From Law to Teaching

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ballcaps
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Re: From Law to Teaching

Postby ballcaps » Sun Feb 22, 2015 12:33 pm

ballcaps wrote:certainly not when compared to the decision to switch careers after a terminal degree.

swadianfc wrote:yes, but that's not what we're discussing here

Anonymous User wrote:I'm a 3L...I am looking at other things to do with my degree

apparently that's exactly what we're discussing.


swadianfc wrote:Where do you teach that certification is "loosely time-bound?"

the largest public education system in the country.

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Kinky John
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Re: From Law to Teaching

Postby Kinky John » Sun Feb 22, 2015 12:40 pm

Right that's why everyone is advising OP to shut up and hustle for a job. "Looking at other things to do with my degree" is not the same as "[deciding] to switch careers after a terminal degree." We're discussing whether it's feasible to move from LS to teaching, not whether OP should.

NYC is a different animal than NY state so I defer to you on that. If you'd prefer not to teach in the Bronx, Camden, Detroit, or Compton, you'll generally need certification.

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Re: From Law to Teaching

Postby Anonymous User » Sun Feb 22, 2015 12:45 pm

swadianfc wrote:
ballcaps wrote:OP, certification should be your last concern right now, as most schools can even hire you without one (although pretty soon you'll need to start pursuing a master's if you enter the classroom.)


Depends on your state re: a master's degree. If you want to teach, getting certified is one of your primary concerns. No state will fully license you right off the bat but you'll need your state's provisional cert. or whatever they might call it in order to teach. The requirements for that are definitely something to consider.

+1 for exposure to teaching though.

What's preferable--an alternative certification program (i.e. TFA, NYC Teaching Fellows) or the normal route?


Are you looking to teach anywhere or specifically in NYC?


OP here. I am open to teaching anywhere.

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Re: From Law to Teaching

Postby Anonymous User » Sun Feb 22, 2015 12:46 pm

Are education masters programs graded on a forced curve a la law school? That was one of the things I hated most about lawl school.

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Re: From Law to Teaching

Postby Anonymous User » Sun Feb 22, 2015 12:48 pm

Should I keep the JD on the resume when applying to teaching assistant positions? Can't hurt, right?

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Re: From Law to Teaching

Postby ballcaps » Sun Feb 22, 2015 12:50 pm

swadianfc wrote:Right that's why everyone is advising OP to shut up and hustle for a job.

um, who said that?


swadianfc wrote:"Looking at other things to do with my degree" is not the same as "[deciding] to switch careers after a terminal degree." We're discussing whether it's feasible to move from LS to teaching, not whether OP should.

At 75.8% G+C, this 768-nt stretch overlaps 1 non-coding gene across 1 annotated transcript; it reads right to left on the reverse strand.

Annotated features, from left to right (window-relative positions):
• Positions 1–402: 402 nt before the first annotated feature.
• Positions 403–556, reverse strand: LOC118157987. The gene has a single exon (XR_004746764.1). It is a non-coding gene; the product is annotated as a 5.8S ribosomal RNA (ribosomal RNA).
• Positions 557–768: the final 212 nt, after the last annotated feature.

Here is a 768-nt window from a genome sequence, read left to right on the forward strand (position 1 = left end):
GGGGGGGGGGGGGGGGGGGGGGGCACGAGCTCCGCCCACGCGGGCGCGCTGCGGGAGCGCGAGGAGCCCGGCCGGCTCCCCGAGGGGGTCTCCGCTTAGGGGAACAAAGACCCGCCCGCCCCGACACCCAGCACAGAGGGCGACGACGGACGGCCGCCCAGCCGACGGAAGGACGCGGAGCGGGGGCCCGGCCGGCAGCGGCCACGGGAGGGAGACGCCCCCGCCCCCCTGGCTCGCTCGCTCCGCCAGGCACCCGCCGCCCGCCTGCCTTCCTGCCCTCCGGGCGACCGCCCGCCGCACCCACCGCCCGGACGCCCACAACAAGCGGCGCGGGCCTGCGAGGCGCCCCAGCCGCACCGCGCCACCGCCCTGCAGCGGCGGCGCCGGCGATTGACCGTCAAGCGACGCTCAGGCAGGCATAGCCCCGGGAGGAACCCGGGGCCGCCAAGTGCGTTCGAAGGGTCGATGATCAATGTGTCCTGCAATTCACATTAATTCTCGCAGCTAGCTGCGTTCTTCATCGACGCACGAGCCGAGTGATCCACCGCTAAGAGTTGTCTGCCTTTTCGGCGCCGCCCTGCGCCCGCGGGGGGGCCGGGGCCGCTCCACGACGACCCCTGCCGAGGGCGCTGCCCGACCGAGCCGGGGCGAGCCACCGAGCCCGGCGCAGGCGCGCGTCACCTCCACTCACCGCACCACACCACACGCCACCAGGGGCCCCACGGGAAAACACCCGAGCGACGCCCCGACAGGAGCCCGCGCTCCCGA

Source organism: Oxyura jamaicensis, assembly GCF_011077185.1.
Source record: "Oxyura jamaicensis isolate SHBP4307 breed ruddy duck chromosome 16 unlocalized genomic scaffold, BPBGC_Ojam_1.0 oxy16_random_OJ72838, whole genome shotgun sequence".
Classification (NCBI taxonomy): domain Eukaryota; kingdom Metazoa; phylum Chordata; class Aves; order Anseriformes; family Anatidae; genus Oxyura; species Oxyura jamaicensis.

thank you for that extremely relevant semantic distinction.

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Re: From Law to Teaching

Postby ballcaps » Sun Feb 22, 2015 12:53 pm

Anonymous User wrote:Are education masters programs graded on a forced curve a la law school? That was one of the things I hated most about lawl school.


grades don't matter whatsoever, and m.ed./m.a.t. programs are among the easiest graduate programs that exist.

my grades were based on a proprietary grading system that no third party understands anyway.

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Re: From Law to Teaching

Postby Anonymous User » Sun Feb 22, 2015 12:58 pm

With a JD would I be overqualified for this: http://www.bls.gov/ooh/education-traini ... stants.htm

I want to dip my toes into teaching before taking the plunge and enrolling in a certification program.

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Re: From Law to Teaching

Postby Kinky John » Sun Feb 22, 2015 1:00 pm

ballcaps wrote:
swadianfc wrote:Right that's why everyone is advising OP to shut up and hustle for a job.

um, who said that? that was sarcasm. What OP should really do is invent a time machine, go back three years, and prevent his former self from going to law school. Or go back 30 years and kill his parents so he never exists because life isn't really worth living, is it :cry:


swadianfc wrote:"Looking at other things to do with my degree" is not the same as "[deciding] to switch careers after a terminal degree." We're discussing whether it's feasible to move from LS to teaching, not whether OP should.

thank you for that extremely relevant semantic distinction.


Why does this have to be a pissing match?

You said that certification is small potatoes compared to switching careers - yeah, no shit. But when it comes to education, certification is very important outside of NYC and other urban areas. Your experience is relevant for NYC but not for the whole country.

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Re: From Law to Teaching

Postby ballcaps » Sun Feb 22, 2015 1:17 pm

ballcaps wrote:certainly not when compared to the decision to switch careers after a terminal degree.

swadianfc wrote:yes, but that's not what we're discussing here

Anonymous User wrote:I'm a 3L...I am looking at other things to do with my degree

ballcaps wrote:apparently that's exactly what we're discussing.

swadianfc wrote:Right that's why everyone is advising OP to shut up and hustle for a job.

ballcaps wrote:um, who said that?